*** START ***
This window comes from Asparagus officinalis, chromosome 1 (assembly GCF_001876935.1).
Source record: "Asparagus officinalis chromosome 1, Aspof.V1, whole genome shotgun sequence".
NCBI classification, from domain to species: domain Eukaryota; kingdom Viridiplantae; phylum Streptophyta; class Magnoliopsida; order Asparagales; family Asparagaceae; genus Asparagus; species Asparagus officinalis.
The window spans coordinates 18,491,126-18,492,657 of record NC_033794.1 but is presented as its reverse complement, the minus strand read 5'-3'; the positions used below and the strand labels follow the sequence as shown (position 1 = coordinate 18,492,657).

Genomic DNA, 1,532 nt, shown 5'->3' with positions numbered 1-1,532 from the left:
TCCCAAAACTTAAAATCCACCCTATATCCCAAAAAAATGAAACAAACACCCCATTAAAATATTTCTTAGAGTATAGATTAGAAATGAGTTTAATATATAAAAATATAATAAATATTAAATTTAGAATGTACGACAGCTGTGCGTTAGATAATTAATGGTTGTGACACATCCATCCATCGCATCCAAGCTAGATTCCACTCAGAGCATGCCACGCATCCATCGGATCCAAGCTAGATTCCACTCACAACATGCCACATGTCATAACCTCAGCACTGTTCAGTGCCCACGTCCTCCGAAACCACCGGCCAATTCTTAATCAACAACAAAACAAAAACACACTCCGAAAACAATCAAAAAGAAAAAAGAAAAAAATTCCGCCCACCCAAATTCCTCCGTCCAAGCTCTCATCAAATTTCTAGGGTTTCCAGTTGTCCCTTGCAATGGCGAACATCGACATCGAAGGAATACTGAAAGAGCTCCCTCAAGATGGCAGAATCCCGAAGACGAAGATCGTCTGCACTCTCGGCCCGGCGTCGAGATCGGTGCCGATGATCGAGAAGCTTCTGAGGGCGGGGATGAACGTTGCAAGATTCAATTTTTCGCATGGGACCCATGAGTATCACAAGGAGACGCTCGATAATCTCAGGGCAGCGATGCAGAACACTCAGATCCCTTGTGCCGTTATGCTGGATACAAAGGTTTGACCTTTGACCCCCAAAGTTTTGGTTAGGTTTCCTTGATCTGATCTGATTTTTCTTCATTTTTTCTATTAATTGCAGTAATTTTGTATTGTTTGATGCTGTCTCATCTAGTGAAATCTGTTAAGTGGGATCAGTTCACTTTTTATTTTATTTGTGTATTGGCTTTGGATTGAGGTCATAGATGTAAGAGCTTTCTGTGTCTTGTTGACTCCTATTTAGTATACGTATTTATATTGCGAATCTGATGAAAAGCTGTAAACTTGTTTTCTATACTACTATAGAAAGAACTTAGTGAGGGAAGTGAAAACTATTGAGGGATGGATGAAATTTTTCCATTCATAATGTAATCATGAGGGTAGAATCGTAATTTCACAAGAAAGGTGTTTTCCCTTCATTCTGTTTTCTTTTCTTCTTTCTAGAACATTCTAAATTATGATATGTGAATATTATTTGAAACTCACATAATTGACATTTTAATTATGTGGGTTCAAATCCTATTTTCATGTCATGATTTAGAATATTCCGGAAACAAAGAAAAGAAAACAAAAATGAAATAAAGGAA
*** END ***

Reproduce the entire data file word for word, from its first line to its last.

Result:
This window comes from Asparagus officinalis, chromosome 1 (assembly GCF_001876935.1).
Source record: "Asparagus officinalis chromosome 1, Aspof.V1, whole genome shotgun sequence".
NCBI classification, from domain to species: domain Eukaryota; kingdom Viridiplantae; phylum Streptophyta; class Magnoliopsida; order Asparagales; family Asparagaceae; genus Asparagus; species Asparagus officinalis.
The window spans coordinates 18,491,126-18,492,657 of record NC_033794.1 but is presented as its reverse complement, the minus strand read 5'-3'; the positions used below and the strand labels follow the sequence as shown (position 1 = coordinate 18,492,657).

Genomic DNA, 1,532 nt, shown 5'->3' with positions numbered 1-1,532 from the left:
TCCCAAAACTTAAAATCCACCCTATATCCCAAAAAAATGAAACAAACACCCCATTAAAATATTTCTTAGAGTATAGATTAGAAATGAGTTTAATATATAAAAATATAATAAATATTAAATTTAGAATGTACGACAGCTGTGCGTTAGATAATTAATGGTTGTGACACATCCATCCATCGCATCCAAGCTAGATTCCACTCAGAGCATGCCACGCATCCATCGGATCCAAGCTAGATTCCACTCACAACATGCCACATGTCATAACCTCAGCACTGTTCAGTGCCCACGTCCTCCGAAACCACCGGCCAATTCTTAATCAACAACAAAACAAAAACACACTCCGAAAACAATCAAAAAGAAAAAAGAAAAAAATTCCGCCCACCCAAATTCCTCCGTCCAAGCTCTCATCAAATTTCTAGGGTTTCCAGTTGTCCCTTGCAATGGCGAACATCGACATCGAAGGAATACTGAAAGAGCTCCCTCAAGATGGCAGAATCCCGAAGACGAAGATCGTCTGCACTCTCGGCCCGGCGTCGAGATCGGTGCCGATGATCGAGAAGCTTCTGAGGGCGGGGATGAACGTTGCAAGATTCAATTTTTCGCATGGGACCCATGAGTATCACAAGGAGACGCTCGATAATCTCAGGGCAGCGATGCAGAACACTCAGATCCCTTGTGCCGTTATGCTGGATACAAAGGTTTGACCTTTGACCCCCAAAGTTTTGGTTAGGTTTCCTTGATCTGATCTGATTTTTCTTCATTTTTTCTATTAATTGCAGTAATTTTGTATTGTTTGATGCTGTCTCATCTAGTGAAATCTGTTAAGTGGGATCAGTTCACTTTTTATTTTATTTGTGTATTGGCTTTGGATTGAGGTCATAGATGTAAGAGCTTTCTGTGTCTTGTTGACTCCTATTTAGTATACGTATTTATATTGCGAATCTGATGAAAAGCTGTAAACTTGTTTTCTATACTACTATAGAAAGAACTTAGTGAGGGAAGTGAAAACTATTGAGGGATGGATGAAATTTTTCCATTCATAATGTAATCATGAGGGTAGAATCGTAATTTCACAAGAAAGGTGTTTTCCCTTCATTCTGTTTTCTTTTCTTCTTTCTAGAACATTCTAAATTATGATATGTGAATATTATTTGAAACTCACATAATTGACATTTTAATTATGTGGGTTCAAATCCTATTTTCATGTCATGATTTAGAATATTCCGGAAACAAAGAAAAGAAAACAAAAATGAAATAAAGGAA